Data for this secondary analysis come from a randomized trial of NRT use in pregnancy (Pollak et al., 2007). Descriptions of the trial sample and intervention have been published elsewhere (Pollak et al., 2006, 2007). Women assigned to use NRT (choice of patch, gum, or lozenge) received NRT doses based on current smoking level. Women who chose the patch were instructed to wear it only while awake (Dempsey & Benowitz, 2001): 7-mg patch for fewer than 10 cigarettes/day, 14-mg patch for 10–14 cigarettes/day, and 21-mg patch for 15+ cigarettes/day. Gum or lozenge users were instructed to use one 2-mg piece for every cigarette smoked per day. Women were instructed to begin use during the second trimester for 6 weeks and to avoid use during the third trimester. However, if women feared a return to smoking, they were instructed to continue NRT use. Adherence was encouraged at each of six counseling sessions. Women were required to sign a contract to stop smoking while using NRT, with specific instructions to wait at least 12 hr after using NRT if they chose to return to smoking.
Data came from two sources, counseling audio recordings and telephone surveys. Women who received NRT and counseling (N=108) comprised the full sample; audio recordings were unavailable for 14 of the 122 original participants. Two independent coders (LJF and RJNB) transcribed segments about smoking and NRT use from each audio recording, supplemented with data collected by interventionists. Coders used transcripts to create a daily calendar for smoking (yes or no) and NRT use (yes or no). Some 20% of the cases were double coded; interrater reliability was excellent (interclass correlation=.83). Cessation data were obtained via telephone surveys at 38 weeks gestation. Cessation was biochemically validated 7-day point-prevalence abstinence at 38 weeks.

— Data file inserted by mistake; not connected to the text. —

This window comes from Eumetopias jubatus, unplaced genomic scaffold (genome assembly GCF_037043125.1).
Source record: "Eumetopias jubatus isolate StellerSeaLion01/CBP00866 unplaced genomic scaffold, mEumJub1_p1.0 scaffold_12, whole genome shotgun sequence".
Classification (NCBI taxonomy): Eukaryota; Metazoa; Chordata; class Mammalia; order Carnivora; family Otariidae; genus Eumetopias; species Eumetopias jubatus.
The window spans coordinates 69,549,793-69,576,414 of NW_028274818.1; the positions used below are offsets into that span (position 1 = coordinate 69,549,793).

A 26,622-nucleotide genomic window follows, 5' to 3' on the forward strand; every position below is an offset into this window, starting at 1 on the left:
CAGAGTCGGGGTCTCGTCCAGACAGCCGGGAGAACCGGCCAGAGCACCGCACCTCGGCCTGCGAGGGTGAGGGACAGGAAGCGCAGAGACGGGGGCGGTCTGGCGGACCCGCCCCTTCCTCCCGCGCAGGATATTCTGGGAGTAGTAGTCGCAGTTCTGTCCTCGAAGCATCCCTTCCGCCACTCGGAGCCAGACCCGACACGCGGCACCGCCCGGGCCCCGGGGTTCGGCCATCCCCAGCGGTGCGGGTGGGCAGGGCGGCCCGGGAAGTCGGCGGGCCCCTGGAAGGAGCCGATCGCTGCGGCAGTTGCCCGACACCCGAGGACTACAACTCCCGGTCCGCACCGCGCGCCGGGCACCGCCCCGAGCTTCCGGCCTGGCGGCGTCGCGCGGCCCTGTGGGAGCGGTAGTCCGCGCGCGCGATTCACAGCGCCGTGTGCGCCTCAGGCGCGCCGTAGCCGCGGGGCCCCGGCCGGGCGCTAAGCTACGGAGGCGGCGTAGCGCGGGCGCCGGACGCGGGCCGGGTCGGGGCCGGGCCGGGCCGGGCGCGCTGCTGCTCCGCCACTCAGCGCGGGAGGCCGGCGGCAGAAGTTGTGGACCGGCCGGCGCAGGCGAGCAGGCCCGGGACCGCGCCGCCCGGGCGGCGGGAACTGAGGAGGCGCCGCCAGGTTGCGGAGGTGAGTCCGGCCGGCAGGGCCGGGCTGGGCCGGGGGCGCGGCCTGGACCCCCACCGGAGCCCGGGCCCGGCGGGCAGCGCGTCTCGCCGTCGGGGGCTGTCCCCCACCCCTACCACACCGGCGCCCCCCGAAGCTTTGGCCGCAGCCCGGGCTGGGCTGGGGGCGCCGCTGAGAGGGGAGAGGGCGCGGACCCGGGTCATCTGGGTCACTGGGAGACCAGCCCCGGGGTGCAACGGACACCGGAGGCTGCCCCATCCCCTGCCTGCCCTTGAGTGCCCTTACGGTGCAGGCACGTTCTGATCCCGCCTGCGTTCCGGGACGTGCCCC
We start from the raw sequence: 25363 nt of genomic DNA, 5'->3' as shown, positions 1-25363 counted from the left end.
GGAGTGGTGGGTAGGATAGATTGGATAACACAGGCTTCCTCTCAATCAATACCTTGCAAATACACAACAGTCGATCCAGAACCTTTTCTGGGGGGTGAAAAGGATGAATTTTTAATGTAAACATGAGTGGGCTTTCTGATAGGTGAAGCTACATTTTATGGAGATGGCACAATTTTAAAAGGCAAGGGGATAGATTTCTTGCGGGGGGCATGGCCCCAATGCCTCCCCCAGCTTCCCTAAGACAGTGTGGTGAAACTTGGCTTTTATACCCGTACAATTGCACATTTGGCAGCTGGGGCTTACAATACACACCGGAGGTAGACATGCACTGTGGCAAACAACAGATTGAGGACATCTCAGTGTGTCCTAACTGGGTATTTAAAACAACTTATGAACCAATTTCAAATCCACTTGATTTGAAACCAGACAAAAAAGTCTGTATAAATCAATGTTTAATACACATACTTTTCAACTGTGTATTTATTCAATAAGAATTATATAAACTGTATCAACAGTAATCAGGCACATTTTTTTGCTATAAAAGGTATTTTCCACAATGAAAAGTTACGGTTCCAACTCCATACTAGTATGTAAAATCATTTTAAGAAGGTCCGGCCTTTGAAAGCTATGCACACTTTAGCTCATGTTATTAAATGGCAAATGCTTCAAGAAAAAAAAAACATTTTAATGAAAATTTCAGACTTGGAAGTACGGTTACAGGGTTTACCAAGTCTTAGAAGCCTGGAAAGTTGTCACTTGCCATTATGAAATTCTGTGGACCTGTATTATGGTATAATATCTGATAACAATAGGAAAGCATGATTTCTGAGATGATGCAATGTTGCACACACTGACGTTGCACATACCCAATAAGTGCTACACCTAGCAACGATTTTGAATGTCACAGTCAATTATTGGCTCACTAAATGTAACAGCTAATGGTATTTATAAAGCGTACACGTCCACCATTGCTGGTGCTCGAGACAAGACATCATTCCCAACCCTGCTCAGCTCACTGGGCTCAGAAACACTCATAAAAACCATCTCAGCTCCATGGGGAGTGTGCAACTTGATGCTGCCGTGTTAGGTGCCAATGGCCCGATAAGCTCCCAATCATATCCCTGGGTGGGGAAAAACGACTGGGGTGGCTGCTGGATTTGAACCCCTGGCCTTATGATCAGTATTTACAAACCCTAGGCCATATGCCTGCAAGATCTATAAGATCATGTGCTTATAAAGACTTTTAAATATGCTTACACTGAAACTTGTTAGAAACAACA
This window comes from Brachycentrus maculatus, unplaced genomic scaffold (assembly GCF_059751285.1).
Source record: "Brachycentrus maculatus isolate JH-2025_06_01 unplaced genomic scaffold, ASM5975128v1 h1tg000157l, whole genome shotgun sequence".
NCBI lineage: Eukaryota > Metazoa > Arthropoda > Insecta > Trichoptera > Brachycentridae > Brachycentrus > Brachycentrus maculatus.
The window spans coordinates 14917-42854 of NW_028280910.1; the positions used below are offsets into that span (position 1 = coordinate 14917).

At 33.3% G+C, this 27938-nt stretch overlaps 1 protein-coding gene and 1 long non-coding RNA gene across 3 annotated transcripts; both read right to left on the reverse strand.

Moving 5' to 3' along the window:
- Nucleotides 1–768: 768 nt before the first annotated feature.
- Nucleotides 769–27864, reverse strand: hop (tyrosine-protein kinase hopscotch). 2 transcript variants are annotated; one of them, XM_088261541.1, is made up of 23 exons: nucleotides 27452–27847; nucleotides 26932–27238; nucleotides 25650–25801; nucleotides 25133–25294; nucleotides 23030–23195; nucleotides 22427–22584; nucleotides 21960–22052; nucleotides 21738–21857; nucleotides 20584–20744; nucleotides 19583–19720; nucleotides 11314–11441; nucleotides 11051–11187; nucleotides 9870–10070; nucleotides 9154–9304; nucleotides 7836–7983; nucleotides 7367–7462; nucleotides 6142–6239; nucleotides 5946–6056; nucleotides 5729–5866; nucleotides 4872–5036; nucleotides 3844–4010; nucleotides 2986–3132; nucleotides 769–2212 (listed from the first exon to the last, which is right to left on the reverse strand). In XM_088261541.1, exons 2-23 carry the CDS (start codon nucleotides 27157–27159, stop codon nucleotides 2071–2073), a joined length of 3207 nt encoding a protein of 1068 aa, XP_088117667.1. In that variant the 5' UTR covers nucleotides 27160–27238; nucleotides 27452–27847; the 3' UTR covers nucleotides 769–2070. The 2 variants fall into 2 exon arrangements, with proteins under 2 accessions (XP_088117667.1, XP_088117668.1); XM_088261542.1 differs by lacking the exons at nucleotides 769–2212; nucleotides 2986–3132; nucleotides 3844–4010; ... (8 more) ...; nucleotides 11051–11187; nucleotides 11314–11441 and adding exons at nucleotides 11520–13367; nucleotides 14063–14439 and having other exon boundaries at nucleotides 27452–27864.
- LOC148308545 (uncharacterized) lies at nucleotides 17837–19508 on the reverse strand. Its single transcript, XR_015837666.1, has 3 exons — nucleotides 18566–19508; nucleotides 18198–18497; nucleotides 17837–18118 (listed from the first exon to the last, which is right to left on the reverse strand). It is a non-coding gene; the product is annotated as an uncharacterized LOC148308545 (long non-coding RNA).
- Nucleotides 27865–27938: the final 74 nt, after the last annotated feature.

Age, education (less than high school/graduated high school or more), being partnered (yes or no), race (White or non-White), prior pregnancy, and weeks gestation at randomization were measured at baseline.
Number of previous quit attempts, number of cigarettes smoked 30 days prior to pregnancy, and Revised Tolerance Questionnaire (Tate & Schmitz, 1993) scores were measured at baseline.
Measures of NRT use included type and dose of NRT initially selected, total days of NRT use, use in the 48 hr after quit attempt, and switching NRT type. Data on use of the patch in the first 48 hr included putting the patch on upon waking (yes or no), taking off at bedtime (yes or no), and using one patch daily (yes or no). Data on gum use in the first 48 hr included chewing one piece for each cigarette smoked (yes or no) and chewing until peppery and then parking (yes or no). Data on lozenge use in the first 48 hr included sucking one lozenge per cigarette smoked (yes or no) and sucking until dissolved (yes or no). Data on quitting included attempted to quit on quit date (yes or no), quit for first 48 hr (yes or no), length of initial quit, and longest quit attempt. A variable was created to describe patterns of NRT use (1 = did not take NRT at all; 2 = used NRT, but not continuously; and 3 = used NRT continuously).